FOR EARLY NOVEMBER
The Human Will and Freedom
“Consider the will,” St Augustine said
(City of God, XIV, 11.):
“Its choice is truly free only when it is
not a slave to sin and vice. God created the human
being with such a free will, but, when that freedom
had been lost by Adam’s fall from freedom, the
only One who could give that freedom back was the
One who had the power to give it. So Truth tells us
this: ‘If the Son makes you free, you will be
really free’ (John 8:36) He might also have
said just as well, ‘If the Son saves you, you
will really be saved.’” …
Eden was both a material and a spiritual paradise,
“but the joy of Eden did not last long, because
of the proud, and, therefore, envious spirit who fell
from Heaven’s paradise when his pride caused
him to turn away from God to himself instead, and
to the pleasures and pomp of tyranny, preferring to
reign over his own subjects than to subject himself
to God. I speak of his downfall and that of his companions,
former angels of God who became the angels of this
How very much that all sounds like what Augustine
so often says!
Christ, the Son of God – God, the Creator
come to earth; Christ, the One who will lead us back
to God, Christ who saves us and sets us free.
And pride, the destroyer.
Pride and Arrogance
Pride: for Augustine that’s the very root of
sin, its cause and its power. Not the kind of pride
that makes us happy to do a good job; not the kind
of pride that knows God has made us “very, very
good.” Not the kind of pride that can say, with
the old bumper-sticker: “I must be worth somethin’,
‘cause God don’t make junk.” Those
attitudes in fact, seem more like what Augustine calls
humility! Those attitudes are really truth spilling
over into gratitude – like “boasting in
the Lord” (I Cor 1:31).
“Arrogance” is the word some use to translate
the horrible pride that Augustine speaks of here.
It may, of course, start with something true –
Lucifer was indeed a glorious being – but it
ends not in gratitude to God but in exclusive glorification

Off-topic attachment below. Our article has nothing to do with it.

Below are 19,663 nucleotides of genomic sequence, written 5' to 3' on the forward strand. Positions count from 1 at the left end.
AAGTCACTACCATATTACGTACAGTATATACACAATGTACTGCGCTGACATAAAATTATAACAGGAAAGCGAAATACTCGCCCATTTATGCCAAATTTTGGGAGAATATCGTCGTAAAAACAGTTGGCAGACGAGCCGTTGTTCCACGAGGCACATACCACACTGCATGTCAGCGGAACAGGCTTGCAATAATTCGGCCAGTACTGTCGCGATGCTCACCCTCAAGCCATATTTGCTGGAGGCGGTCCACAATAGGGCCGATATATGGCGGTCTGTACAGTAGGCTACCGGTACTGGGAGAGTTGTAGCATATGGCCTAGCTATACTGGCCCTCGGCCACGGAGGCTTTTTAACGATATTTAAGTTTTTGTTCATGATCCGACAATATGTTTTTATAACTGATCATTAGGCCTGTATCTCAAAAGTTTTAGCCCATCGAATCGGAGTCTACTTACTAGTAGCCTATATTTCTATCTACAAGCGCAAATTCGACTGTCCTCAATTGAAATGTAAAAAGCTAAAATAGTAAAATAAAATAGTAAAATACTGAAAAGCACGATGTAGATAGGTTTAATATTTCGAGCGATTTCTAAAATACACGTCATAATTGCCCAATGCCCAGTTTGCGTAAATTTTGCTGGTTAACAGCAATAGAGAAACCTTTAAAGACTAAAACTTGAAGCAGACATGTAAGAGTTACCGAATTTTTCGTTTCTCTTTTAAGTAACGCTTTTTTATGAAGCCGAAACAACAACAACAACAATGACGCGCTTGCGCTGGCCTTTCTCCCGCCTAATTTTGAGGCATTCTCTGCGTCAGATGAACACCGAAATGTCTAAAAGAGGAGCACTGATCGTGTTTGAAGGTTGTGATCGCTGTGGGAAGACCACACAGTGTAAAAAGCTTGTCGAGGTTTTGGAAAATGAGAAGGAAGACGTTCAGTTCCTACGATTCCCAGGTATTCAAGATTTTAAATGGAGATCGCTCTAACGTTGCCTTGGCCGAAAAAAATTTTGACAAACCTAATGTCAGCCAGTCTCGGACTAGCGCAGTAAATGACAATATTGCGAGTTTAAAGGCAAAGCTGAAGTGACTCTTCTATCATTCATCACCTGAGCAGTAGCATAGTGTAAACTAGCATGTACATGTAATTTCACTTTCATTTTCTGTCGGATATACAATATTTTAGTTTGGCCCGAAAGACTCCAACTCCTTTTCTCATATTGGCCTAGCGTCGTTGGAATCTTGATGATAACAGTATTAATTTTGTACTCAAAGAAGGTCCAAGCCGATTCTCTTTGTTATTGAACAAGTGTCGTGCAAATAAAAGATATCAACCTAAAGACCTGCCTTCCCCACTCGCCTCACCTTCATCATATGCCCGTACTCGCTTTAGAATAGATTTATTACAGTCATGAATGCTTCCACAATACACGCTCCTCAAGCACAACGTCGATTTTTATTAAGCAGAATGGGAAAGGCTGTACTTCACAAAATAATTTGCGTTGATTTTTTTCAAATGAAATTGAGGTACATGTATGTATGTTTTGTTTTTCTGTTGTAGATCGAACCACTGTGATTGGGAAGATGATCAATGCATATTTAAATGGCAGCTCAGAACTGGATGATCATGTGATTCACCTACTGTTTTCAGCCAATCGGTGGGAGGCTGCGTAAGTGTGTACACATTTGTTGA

of oneself. Consider this: Mary was a glorious being,
too – the Virgin Mary, mother of Jesus, I mean,
of course. Her response, however? “My soul proclaims
the greatness of the Lord…!”
“Arrogance” basically means “arrogating”
– unjustly taking – all good things to
oneself. It means forgetting that we have not made
ourselves, that others – and the Other –
had a hand in making us what we are.
Augustine is very conscious of the fact that he needs
God’s grace to move in a positive direction.
Even outside the realm of religion and theology, we
can see that human beings mess things up when they
set themselves up as the supreme arbiter of all things.
It’s easy to see across history that people
who think they are God cause many, many ills in the
Come back to the thought of the City of God: It’s
easy to see how such a problem can exist among earthly
societies and governments. Remember, too, though,
that Augustine feared that holding a position of authority
in the Church could lead to the same kind of sinful
pride or arrogance. He prayed God would keep him from
The Great and the Lowly
Of course, you don’t have to be in an important
position in the Church or in civil society to be tempted
to arrogance. And you don’t have to be in the
lowest ranks to be good, grateful, and humble.
November begins with the celebration of All Saints,
including the lowly and anonymous. In the middle we
honor people who have given their lives for our freedom.
At the end we gather together in thanksgiving. As
December begins we celebrate the great goodness God
created in Mary. In mid-December we honor a man who
is almost the definition of the lowly and humble,
Juan Diego of the Virgin of Guadalupe.
Maybe we need that – maybe all of that is just
a way of getting us ready to celebrate the coming
of God in the lowliness of Bethlehem’s manger.